Top Ten Tuesday: Best New-to-Me Authors in 2016

I feel terrible that I have been so bad at talking about what I am reading on the blog, because this really has been a terrific year in reading. I’ve been thinking about my favorite reads of the year, and many of them are by debut authors or authors whose works I hadn’t read before. Today’s Top Ten (hosted by The Broke and the Bookish) topic, favorite new-to-me authors, gives me a chance to highlight some of the works that may (or may not) make my final 2016 top ten list, but that I loved and would highly recommend anyway.

The Throwback Special, Chris Bachelder. Nominated for a National Book Award, this novel comprised of a series of vignettes of a group of 22 men who meet every year to reenact a famous football play is both funny and melancholy.

The Orphan Master’s Son, Adam Johnson. This story of a North Korean orphan who goes to work (putting it mildly) for the state was completely haunting. Deservedly, it won the Pulitzer in 2013.

The Girls, Emma Cline. Every year there’s a much hyped debut release that splits audience opinions right down the middle. This novel, centered around a plot based on a series of killings similar to the Manson murders and the girls involved, worked for me on many levels. I think Cline will be a writer to watch.

All My Puny Sorrows, Miriam Toews. I was all about solid family stories this year, and this one, about a writer trying to keep her sister from ending her life, was as solid, funny, and heartbreaking as they come.

The Fortunes, Peter Ho Davies. Focused on four different periods in American history, Ho tells the story of four Chinese Americans and their families, highlighting the immigrant experience. I happened to be reading this one (which was also nominated for the National Book Award, incidentally) during the election, and it made me sad and afraid all over again.

Our Endless Numbered Days, Claire Fuller. A chilling story of a girl abducted by her father, who tells her the world has ended and carries her away into the woods.

Crow Lake, Mary Lawson. This quiet novel about a group of siblings who lose their parents and try to keep the family together really surprised me. The narrator is unreliable in a completely unexpected, almost refreshing way, and what I expected to be a dark and depressing story is actually rather touching and funny.

Rules of Civility, Amor Towles. I’m a sucker for almost any story about WASPs in New York (sorry, not sorry), but this one is particularly well told. Katey Kontent is a first-generation American who hails from Brooklyn and gets swept up by high-society friends. Part F. Scott Fitzgerald, part Dominick Dunne, this one was difficult to put down.

Head Full of Ghosts, Paul Tremblay. This novel tells the story of a family with a daughter believed to be possessed by the devil who agree to have everything filmed by a reality television crew. The pop-culture references and the sharp style are both big hooks. Even people who don’t typically read horror would enjoy this.

The Nest, Cynthia D’Aprix Sweeney. Each member of The Plumb family (WASP: check; New York: check) expects to get a piece of “The Nest,” the family trust fund left behind by their eccentric father. But one sibling has an accident that requires all the money from The Nest to bail him out. This is the story of what happens when all the money’s gone.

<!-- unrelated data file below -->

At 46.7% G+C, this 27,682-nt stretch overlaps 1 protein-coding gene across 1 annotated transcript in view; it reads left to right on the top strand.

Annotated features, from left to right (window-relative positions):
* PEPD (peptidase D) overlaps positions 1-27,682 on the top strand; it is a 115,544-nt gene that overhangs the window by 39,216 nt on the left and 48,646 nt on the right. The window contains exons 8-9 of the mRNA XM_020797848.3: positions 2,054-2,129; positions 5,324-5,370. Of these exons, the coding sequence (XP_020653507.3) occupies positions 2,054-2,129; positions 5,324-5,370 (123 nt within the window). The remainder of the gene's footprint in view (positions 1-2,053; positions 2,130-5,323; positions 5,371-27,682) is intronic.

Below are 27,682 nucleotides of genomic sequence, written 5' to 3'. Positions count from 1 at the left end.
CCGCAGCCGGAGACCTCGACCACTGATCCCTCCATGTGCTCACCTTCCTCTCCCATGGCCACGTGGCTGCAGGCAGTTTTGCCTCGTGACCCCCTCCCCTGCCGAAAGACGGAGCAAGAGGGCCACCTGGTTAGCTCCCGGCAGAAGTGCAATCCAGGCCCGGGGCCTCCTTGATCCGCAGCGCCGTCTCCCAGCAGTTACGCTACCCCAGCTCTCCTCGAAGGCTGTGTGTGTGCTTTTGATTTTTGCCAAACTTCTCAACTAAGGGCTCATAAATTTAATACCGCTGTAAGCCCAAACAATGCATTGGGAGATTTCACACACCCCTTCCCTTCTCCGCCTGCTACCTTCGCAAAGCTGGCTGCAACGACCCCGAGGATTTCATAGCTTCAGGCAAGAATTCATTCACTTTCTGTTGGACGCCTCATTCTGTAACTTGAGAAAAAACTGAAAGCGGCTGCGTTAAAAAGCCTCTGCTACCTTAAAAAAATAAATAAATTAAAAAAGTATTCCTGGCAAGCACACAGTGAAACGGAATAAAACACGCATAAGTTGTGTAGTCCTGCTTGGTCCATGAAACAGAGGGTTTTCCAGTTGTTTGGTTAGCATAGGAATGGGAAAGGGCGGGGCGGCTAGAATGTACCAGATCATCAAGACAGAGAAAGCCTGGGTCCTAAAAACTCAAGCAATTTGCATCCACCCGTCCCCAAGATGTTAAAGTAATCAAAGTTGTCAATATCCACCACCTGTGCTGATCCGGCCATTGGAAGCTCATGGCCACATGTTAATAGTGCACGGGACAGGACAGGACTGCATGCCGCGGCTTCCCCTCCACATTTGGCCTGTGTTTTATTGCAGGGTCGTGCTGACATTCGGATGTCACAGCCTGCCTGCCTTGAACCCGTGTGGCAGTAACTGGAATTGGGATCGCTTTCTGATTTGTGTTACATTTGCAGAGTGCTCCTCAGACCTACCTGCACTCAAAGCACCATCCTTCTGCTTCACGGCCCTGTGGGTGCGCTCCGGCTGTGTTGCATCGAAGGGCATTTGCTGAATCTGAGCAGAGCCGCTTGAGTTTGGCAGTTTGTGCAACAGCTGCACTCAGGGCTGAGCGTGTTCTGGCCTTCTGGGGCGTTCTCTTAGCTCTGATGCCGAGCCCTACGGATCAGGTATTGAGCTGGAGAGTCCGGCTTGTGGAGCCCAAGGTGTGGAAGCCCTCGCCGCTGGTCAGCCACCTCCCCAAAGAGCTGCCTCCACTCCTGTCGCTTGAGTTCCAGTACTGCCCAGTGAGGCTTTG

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13 comments

  1. So many of these are on my list. Except for Our Endless Numbered Days and All My Puny Sorrows, both of which I read and loved!
    Sounds like you’ve been getting lots of good reading done!

  2. Laila, I am on hold at the library for A Gentleman in Moscow…I was number eighty-something when I first put it on my list back in October. Now I’m 65! So maybe I’ll read it sometime in the spring?! My next New York novel is The Swans of Fifth Avenue. Should be fun!

  3. Naomi, it has been an exceptional year for reading! I realize now the huge mistake I made in not writing about all these great books, because trying to compose this post about did me in. Who knows how I’ll pick my top ten favorites? I recognize that this is not a bad problem to have…

  4. Love seeing Orphan Master’s Son on lists! I thought it outstanding. Am adding Crow Lake to my tbr. Shame on me – I’ve had Rules of Civility on a shelf at home for months. And I expect The Girls will make the TOB short list. And The Nest, though I wouldn’t have said that when I read it but it has been a popular one.

  5. Girl About Library, I think The Girls suffered from all the hype around Cline’s advance. I wonder if people wouldn’t have been more generous towards it if it hadn’t. I’d like to see what I think after a second read.

  6. Care, I liked The Nest better than I thought I would. Crow Lake was a wonderful surprise! It’s a quick read. I hope you enjoy it. Rules of Civility is also another quick read because it’s so hard to put down.

  7. Ooh, I can’t remember if I knew about the reality show aspect of the Paul Tremblay book but that sounds particularly great. He’s definitely an author I need to check out in 2017, since I’ve heard tons of wonderful things about him from various bloggers this year.

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